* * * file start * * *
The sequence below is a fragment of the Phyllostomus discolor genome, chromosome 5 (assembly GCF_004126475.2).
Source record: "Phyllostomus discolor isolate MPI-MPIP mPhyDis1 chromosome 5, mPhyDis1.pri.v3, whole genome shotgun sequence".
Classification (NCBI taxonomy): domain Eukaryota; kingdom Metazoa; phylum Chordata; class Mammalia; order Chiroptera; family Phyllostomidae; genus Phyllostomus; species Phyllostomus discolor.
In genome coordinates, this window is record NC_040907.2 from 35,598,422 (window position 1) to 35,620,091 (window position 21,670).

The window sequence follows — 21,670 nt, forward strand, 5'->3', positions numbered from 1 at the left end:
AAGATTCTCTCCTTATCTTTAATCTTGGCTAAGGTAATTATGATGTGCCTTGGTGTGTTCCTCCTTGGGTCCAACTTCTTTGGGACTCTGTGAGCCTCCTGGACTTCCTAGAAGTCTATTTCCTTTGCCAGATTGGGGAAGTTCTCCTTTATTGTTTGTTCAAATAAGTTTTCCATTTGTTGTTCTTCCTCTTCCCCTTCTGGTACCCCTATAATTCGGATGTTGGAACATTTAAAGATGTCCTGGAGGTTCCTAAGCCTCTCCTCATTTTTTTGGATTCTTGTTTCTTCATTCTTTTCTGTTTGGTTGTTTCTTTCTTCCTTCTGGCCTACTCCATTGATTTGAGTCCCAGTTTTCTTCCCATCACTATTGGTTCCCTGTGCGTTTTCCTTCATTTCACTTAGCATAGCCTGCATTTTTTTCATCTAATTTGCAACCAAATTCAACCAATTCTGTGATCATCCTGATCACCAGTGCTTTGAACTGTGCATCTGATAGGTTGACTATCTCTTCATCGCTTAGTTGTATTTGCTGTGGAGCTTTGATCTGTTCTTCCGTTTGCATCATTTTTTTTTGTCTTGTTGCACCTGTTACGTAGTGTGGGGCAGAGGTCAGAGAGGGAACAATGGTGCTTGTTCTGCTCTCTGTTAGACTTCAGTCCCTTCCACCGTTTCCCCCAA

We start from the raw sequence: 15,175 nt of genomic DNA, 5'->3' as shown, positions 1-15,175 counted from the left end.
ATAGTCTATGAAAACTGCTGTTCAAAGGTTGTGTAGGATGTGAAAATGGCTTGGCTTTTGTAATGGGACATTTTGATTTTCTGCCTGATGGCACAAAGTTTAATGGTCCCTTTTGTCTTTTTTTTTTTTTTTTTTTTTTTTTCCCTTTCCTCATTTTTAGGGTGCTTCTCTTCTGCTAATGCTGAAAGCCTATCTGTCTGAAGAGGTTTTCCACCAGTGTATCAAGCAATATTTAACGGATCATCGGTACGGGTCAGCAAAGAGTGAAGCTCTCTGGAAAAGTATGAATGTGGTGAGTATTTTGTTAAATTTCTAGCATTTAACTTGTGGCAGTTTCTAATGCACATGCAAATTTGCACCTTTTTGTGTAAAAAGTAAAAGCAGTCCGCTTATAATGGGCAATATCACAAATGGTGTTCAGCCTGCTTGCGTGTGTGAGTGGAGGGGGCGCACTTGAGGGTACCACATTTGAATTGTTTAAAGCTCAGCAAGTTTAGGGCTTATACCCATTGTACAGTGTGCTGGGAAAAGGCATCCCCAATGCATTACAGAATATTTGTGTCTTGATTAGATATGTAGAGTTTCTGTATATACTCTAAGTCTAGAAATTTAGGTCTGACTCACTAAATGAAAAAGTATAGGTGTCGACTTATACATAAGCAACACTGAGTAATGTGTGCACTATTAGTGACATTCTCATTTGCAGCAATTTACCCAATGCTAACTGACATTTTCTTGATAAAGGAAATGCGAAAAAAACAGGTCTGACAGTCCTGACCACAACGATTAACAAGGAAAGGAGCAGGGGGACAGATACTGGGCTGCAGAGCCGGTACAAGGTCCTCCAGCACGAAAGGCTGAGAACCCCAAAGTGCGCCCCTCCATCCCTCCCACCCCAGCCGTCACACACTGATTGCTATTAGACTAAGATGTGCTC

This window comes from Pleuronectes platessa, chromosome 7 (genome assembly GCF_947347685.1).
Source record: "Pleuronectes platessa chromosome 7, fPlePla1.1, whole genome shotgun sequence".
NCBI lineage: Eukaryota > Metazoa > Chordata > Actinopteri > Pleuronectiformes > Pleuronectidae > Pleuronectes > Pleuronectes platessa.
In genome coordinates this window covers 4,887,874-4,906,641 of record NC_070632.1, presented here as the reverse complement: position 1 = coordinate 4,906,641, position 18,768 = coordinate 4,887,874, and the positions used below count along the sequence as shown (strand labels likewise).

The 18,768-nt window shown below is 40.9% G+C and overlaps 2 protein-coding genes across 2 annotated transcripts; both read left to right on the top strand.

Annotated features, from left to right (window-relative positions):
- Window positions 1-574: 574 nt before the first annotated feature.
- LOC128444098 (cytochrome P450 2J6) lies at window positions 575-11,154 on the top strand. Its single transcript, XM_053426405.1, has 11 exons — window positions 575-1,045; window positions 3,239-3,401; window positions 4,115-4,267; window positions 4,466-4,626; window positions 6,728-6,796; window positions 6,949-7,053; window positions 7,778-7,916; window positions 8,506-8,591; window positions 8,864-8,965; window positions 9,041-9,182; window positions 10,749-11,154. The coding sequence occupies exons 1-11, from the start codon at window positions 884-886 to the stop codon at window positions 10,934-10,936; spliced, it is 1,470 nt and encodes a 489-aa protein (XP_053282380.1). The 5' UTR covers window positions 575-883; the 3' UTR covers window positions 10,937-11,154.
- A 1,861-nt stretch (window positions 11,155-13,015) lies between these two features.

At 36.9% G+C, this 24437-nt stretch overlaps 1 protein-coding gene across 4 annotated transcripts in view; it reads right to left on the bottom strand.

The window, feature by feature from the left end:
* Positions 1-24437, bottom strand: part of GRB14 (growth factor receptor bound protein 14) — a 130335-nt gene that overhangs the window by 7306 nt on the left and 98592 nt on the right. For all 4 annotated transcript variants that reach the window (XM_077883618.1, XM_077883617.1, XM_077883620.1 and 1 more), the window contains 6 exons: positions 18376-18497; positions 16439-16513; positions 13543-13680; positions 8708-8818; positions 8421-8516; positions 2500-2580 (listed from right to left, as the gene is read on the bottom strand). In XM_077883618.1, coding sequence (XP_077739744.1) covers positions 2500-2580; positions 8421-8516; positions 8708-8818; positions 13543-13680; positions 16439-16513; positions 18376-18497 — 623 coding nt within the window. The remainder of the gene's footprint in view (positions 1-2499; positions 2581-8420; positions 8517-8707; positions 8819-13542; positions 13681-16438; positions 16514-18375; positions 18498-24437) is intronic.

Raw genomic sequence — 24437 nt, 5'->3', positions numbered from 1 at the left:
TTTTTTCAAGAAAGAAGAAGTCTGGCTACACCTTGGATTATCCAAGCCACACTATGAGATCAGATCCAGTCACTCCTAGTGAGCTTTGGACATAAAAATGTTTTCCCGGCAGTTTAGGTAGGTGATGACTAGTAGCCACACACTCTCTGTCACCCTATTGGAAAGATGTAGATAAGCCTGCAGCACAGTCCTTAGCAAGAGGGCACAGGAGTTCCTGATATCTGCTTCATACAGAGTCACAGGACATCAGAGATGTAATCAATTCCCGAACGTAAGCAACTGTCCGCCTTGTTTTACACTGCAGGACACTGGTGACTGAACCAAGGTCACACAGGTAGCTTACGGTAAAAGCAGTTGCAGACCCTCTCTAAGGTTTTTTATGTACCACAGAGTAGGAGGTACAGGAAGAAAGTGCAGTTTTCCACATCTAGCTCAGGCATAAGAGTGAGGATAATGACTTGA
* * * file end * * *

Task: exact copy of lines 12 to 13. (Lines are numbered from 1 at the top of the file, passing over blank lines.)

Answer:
In genome coordinates this window covers 4,887,874-4,906,641 of record NC_070632.1, presented here as the reverse complement: position 1 = coordinate 4,906,641, position 18,768 = coordinate 4,887,874, and the positions used below count along the sequence as shown (strand labels likewise).

The 18,768-nt window shown below is 40.9% G+C and overlaps 2 protein-coding genes across 2 annotated transcripts; both read left to right on the top strand.